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on April 10, 2014
This is yet another terrific story by Loretta Giacoletto. I've read several of her stories, and in this account of parents who will stop at nothing to push their children to compete and win, she scores again. Lethal Play is set in a vividly drawn world of soccer moms and dads who have forgotten what sport is about. As far as the game is concerned, she obviously knows her stuff, and, as usual, she brings it all together with her own terrific writing style. I loved this and would recommend it.
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on April 12, 2012
Someone certainly didn't like Coach (Rex) Meredith, that's for sure. He was wrapped in netting and left hanging from the soccer field's goal post. Many an enemy he might have had considering the various and sundry deals he had made to ensure the boys' playing time.

Was Francesca that naïve? She didn't exactly fall for the coach's sick advances but she was more interested in "not letting the `imported' grapes go to waste"- her excuse for drinking the proffered wine. Stretches believability a bit as she must have known the consequences of imbibing in alcohol and its `loosening' effects. And to think the coach! Yuk! So ya, she did fall for the coach after first falling for alcohol's beckoning.

This book has me laughing. Not out of humor but from the sheer stupidity of the way she fell for the dork's advances. Francesca backs herself into some pretty tight corners and fights to backpedal out from them. (She's pretty quick.)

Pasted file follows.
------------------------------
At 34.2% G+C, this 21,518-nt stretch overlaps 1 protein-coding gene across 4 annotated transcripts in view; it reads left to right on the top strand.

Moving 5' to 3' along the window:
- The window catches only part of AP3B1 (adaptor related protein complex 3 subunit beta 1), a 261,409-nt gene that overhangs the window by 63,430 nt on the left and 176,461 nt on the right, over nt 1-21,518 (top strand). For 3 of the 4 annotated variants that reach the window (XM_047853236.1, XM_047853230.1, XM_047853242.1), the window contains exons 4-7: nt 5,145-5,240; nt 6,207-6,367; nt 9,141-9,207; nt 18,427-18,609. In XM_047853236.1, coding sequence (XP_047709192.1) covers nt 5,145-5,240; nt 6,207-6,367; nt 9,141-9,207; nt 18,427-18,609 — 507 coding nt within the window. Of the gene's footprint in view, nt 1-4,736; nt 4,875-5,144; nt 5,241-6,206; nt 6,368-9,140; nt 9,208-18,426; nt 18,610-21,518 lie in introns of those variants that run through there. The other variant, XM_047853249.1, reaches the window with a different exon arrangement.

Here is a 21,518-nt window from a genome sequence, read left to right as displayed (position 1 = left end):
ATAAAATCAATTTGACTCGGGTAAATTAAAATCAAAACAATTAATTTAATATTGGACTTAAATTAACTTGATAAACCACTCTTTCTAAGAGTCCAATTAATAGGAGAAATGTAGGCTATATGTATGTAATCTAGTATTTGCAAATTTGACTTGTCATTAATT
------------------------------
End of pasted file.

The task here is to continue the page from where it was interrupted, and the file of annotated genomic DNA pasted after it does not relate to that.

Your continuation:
Meet Officers Reardan and Winchester, a pair of tenacious bulldogs. Not quite as tenacious as patronizing female juvenile officer Armstrong. Armstrong is like a dog chewing on a bone and sucking out the marrow til there's nothing left.

An interesting story. One that will have the reader turning the pages as it did me. The ending? Well, let's just say it was a surprise. It did have me wondering `Huh?'
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on January 3, 2014
This novel was taut with suspense. A real page-turner, I finished it very quickly. I literally couldn't put it down.

The central character, Francesca Canelli, is having problems coping with the accidental death of her husband, Ben. Ben had big plans for their son Matt's soccer career, and now that her husband is gone, Francesca does not want to let Matt down. She wants to do whatever she can to make Matt's soccer dreams come true. Unfortunately her efforts get her and her son into more trouble than she could ever have imagined.

Intriguing mystery full of twists and turns and great human drama. Highly recommended.
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on December 5, 2013
Not being a soccer fan, I surprised myself by enjoying LETHAL PLAY tremendously. Loretta Giacoletto's realistic portrayals of setting and characterization add dimension to a superb plot. I learned more than I ever knew (or cared to know) about the game of soccer . . . and about a perverted coach taking advantage of a grieving and misguided soccer mom who'd give the world to see her son succeed at his chosen sport. I was left wondering how many other women have become "soccer sluts" to obtain special favors for their sons. I highly recommend this book to readers of intrigue, mystery, sports, and crime stories.
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on April 10, 2014
American junior football, as we call it in the UK, the domain of the soccer mum. Francesca is a recently widowed mother, bobbing around on the dangerous currents of jealousy and ambition. When her son's soccer coach is murdered she becomes a suspect. As detectives focus in on her and her family, a murky world of corruption and abuse of power is revealed. A tirumisu of a book, dark with flavour and deftly assembled.